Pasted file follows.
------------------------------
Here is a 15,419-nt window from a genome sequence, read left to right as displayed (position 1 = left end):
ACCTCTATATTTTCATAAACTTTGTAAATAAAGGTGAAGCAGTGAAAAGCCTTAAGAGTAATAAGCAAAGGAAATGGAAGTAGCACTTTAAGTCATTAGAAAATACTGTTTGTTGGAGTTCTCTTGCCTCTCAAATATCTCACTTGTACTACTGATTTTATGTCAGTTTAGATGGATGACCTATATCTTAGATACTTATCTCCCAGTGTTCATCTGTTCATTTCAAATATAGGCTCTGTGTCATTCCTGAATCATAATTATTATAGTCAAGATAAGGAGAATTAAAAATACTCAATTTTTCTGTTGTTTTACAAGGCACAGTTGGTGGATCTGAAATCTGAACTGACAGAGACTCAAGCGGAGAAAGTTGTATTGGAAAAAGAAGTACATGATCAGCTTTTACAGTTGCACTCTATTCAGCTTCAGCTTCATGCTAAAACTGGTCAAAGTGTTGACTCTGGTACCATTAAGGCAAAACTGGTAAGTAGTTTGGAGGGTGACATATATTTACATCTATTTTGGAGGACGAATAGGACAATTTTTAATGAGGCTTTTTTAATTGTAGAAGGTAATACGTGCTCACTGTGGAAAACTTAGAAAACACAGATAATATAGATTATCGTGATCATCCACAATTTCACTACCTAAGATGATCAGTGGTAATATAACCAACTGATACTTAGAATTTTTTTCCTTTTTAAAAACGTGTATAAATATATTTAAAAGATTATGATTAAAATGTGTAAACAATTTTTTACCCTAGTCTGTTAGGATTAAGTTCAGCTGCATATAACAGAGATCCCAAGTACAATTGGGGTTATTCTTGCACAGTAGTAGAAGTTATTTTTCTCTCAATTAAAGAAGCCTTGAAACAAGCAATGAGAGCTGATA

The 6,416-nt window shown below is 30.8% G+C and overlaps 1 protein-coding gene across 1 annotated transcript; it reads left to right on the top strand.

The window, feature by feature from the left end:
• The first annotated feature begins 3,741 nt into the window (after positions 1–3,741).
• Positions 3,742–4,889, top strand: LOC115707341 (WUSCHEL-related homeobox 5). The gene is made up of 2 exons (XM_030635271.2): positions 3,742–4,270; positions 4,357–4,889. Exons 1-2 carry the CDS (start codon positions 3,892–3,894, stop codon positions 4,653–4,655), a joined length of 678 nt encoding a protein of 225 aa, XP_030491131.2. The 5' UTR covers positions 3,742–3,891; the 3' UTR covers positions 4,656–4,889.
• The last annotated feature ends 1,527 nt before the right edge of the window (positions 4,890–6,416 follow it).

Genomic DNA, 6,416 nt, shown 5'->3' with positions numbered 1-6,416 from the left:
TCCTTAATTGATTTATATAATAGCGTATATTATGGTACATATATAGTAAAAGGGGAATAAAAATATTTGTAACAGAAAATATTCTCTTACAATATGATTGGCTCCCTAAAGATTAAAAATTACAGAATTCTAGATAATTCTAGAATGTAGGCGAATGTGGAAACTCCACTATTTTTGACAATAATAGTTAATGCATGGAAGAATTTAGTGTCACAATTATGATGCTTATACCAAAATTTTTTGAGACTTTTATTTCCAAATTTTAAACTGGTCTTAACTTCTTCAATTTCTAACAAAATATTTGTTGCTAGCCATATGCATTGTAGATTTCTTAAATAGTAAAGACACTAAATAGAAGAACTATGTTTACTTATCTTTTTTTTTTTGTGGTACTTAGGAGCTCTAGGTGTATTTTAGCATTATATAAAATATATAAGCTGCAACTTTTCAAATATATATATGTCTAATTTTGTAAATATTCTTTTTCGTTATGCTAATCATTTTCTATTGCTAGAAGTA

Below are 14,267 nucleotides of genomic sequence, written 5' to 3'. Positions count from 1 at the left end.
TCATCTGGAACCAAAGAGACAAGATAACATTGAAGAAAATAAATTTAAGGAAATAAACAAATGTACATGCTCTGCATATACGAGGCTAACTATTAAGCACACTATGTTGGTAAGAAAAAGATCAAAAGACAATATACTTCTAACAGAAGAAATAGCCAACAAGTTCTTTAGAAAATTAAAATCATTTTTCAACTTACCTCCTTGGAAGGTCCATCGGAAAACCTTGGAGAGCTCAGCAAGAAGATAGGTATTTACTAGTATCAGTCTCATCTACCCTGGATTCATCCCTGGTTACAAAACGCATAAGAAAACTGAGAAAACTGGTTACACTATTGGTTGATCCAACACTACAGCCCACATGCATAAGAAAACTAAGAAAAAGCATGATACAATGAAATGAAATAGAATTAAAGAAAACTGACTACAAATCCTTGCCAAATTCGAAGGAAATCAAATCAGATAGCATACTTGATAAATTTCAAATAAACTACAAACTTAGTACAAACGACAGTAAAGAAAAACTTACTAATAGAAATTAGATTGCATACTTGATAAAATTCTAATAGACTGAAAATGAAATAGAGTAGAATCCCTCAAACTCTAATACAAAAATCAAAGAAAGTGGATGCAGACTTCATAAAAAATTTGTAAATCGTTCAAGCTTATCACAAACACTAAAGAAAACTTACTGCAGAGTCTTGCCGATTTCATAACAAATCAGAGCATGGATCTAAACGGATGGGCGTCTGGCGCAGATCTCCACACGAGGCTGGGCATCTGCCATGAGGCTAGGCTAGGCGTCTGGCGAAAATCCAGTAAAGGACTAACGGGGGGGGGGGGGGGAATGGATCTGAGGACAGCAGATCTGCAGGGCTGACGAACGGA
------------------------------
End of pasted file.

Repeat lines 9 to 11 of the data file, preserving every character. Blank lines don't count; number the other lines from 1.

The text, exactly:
TCCTTAATTGATTTATATAATAGCGTATATTATGGTACATATATAGTAAAAGGGGAATAAAAATATTTGTAACAGAAAATATTCTCTTACAATATGATTGGCTCCCTAAAGATTAAAAATTACAGAATTCTAGATAATTCTAGAATGTAGGCGAATGTGGAAACTCCACTATTTTTGACAATAATAGTTAATGCATGGAAGAATTTAGTGTCACAATTATGATGCTTATACCAAAATTTTTTGAGACTTTTATTTCCAAATTTTAAACTGGTCTTAACTTCTTCAATTTCTAACAAAATATTTGTTGCTAGCCATATGCATTGTAGATTTCTTAAATAGTAAAGACACTAAATAGAAGAACTATGTTTACTTATCTTTTTTTTTTTGTGGTACTTAGGAGCTCTAGGTGTATTTTAGCATTATATAAAATATATAAGCTGCAACTTTTCAAATATATATATGTCTAATTTTGTAAATATTCTTTTTCGTTATGCTAATCATTTTCTATTGCTAGAAGTA

Below are 14,267 nucleotides of genomic sequence, written 5' to 3'. Positions count from 1 at the left end.
TCATCTGGAACCAAAGAGACAAGATAACATTGAAGAAAATAAATTTAAGGAAATAAACAAATGTACATGCTCTGCATATACGAGGCTAACTATTAAGCACACTATGTTGGTAAGAAAAAGATCAAAAGACAATATACTTCTAACAGAAGAAATAGCCAACAAGTTCTTTAGAAAATTAAAATCATTTTTCAACTTACCTCCTTGGAAGGTCCATCGGAAAACCTTGGAGAGCTCAGCAAGAAGATAGGTATTTACTAGTATCAGTCTCATCTACCCTGGATTCATCCCTGGTTACAAAACGCATAAGAAAACTGAGAAAACTGGTTACACTATTGGTTGATCCAACACTACAGCCCACATGCATAAGAAAACTAAGAAAAAGCATGATACAATGAAATGAAATAGAATTAAAGAAAACTGACTACAAATCCTTGCCAAATTCGAAGGAAATCAAATCAGATAGCATACTTGATAAATTTCAAATAAACTACAAACTTAGTACAAACGACAGTAAAGAAAAACTTACTAATAGAAATTAGATTGCATACTTGATAAAATTCTAATAGACTGAAAATGAAATAGAGTAGAATCCCTCAAACTCTAATACAAAAATCAAAGAAAGTGGATGCAGACTTCATAAAAAATTTGTAAATCGTTCAAGCTTATCACAAACACTAAAGAAAACTTACTGCAGAGTCTTGCCGATTTCATAACAAATCAGAGCATGGATCTAAACGGATGGGCGTCTGGCGCAGATCTCCACACGAGGCTGGGCATCTGCCATGAGGCTAGGCTAGGCGTCTGGCGAAAATCCAGTAAAGGACTAACGGGGGGGGGGGGGGGAATGGATCTGAGGACAGCAGATCTGCAGGGCTGACGAACGGA